Archive for May, 2014

Leveraging Your Experience to Create A Personal Brand

What makes a brand legendary? A superior product? Innovative operations? Marketing creativity? Is it all of the above, or any one of them? These became burning questions in our minds when we recently read that Starbucks—you know, the famous coffee-comfort company with 20,000 stores worldwide—is considering leveraging its intellectual property as yet another revenue stream for the prosperous company. The company won’t be abandoning its roots in coffee; it’s simply planning to leverage what they’ve learned about marketing through mobile apps, mobile payments, and loyalty cards  via the coffee business,  to perhaps benefit other companies. So what can we learn from this for our own branding efforts.

First thought that comes to mind, recall Oprah Winfrey’s famous dictum, paraphrased here: These are the things I know for sure …

The seed of your personal brand lies in the amalgam of stories and experience you’ve gleaned and all the lessons you’ve learned from previous activity. Packaged cleverly and with authenticity, these represent the seeds of your brand , and they have value. To get started:

Identify Your Brand

Ask yourself, what do I know for sure? What do I know that’s been affirmed by experience? What’s the depth of that experience? How is it different from the experience offered up by others? Working through these elemental questions will establish the foundation for your brand?

Position Your Brand

Once you’ve identified the essential elements of your brand—in PR, for example, you’ll want to look for a distinct niche. Do you work primarily in one industry? Healthcare, telecommunications, arts and entertainment, financial? Do you specialize in a specific area, or sub-specialty of public relations—media relations, public affairs, event planning, media production? Or, is your overall breadth of knowledge, contacts, experience so valuable that it distinguishes you from the rest of the field. If so, perhaps that’s your differentiation. Whatever the difference may be, you’ll need to spell it out for others in some comprehensible way. Common methods for distinguishing these brand attributes can be vision, core values, networks and contacts, access to  key targets, etc. At the end of the positioning phase, though, you’ll need to package your brand, and promote it.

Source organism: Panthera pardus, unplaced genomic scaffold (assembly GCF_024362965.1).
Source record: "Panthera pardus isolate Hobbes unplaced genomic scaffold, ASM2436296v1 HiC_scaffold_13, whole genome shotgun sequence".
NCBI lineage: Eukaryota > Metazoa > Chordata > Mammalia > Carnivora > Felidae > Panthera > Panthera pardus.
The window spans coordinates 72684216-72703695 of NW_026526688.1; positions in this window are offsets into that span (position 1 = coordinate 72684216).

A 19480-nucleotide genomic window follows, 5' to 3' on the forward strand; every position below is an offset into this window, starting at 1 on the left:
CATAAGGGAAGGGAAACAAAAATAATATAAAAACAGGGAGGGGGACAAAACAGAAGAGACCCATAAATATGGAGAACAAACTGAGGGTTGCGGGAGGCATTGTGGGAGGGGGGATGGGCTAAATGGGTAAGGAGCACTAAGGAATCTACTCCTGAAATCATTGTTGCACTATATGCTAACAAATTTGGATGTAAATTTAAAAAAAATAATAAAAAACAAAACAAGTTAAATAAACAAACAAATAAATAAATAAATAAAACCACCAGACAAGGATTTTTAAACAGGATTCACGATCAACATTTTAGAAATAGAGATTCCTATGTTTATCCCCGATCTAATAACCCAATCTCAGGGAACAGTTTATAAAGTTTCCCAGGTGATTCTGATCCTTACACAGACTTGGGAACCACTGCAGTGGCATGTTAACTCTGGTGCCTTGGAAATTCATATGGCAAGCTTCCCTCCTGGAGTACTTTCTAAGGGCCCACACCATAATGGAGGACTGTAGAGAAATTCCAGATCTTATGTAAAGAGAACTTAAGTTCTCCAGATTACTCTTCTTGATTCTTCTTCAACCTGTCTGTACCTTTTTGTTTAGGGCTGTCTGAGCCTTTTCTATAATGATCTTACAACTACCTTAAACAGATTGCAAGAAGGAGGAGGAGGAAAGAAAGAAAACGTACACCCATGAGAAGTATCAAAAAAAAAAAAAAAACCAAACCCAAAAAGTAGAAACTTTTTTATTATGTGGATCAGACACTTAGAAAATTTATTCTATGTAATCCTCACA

Package Your Brand

Just as a company does, after you’ve identified the elements of your brand and established a clear differentiation from others offering similar services or attributes, a critical next step is the packaging of the brand: the perceivable cues that will make your brand identifiable and, hopefully, broaden its appeal. These include visual elements, including logo, as well as tagline, nomenclature associated with your identity. Choose carefully. These will become the tangible representations of your brand.

Promote Your Brand

There’s no better and more accessible form of promotion today than social media. Nearly everyone can use it. But to promote effectively, you have to understand the platforms and tools. So if you’re not already on social, get started. The immediacy of the feedback will be both revealing and rewarding. And to use social media effectively, you’ve got to know a little about SEO, keywords, and optimizing your copy for search. Remember, also, though that in the real world, your personal brand goes with you always. Keep in mind that what you say, do, how you say it, and how you present yourself all work towards [or against] building a powerful personal brand. No one knows your brand better than you, but here’s our final advice on promotion: keep it authentic.

Refining Your Brand

Endless iterations of sharpening, improving, repackaging and reassessing your brand. Reviewing over and over the same questions outlined above, tweaking, challenging, modifying and even forgoing certain aspects of your brand that may need to be adjusted over time. Acquiring news skills, moving .

What Is Your Personal Brand?

None of this is simple or easy. If it were, everyone would have a viable personal brand. What makes a brand marketable is the endless interplay of knowledge, experience, positioning, packaging, promotion, and redefinition that is the alchemy of life. For our closing note, we highly recommend this article of 38 tips from top bloggers. To our way of thinking, these bloggers pretty much cover the waterfront in terms of good advice on building a personal brand [through blogs]. If you’re looking for a quick primer on personal branding [and blogging], it’s right here: http://www.creative-copywriter.net/content-marketing/38-blogging-masters-reveal-their-best-advice


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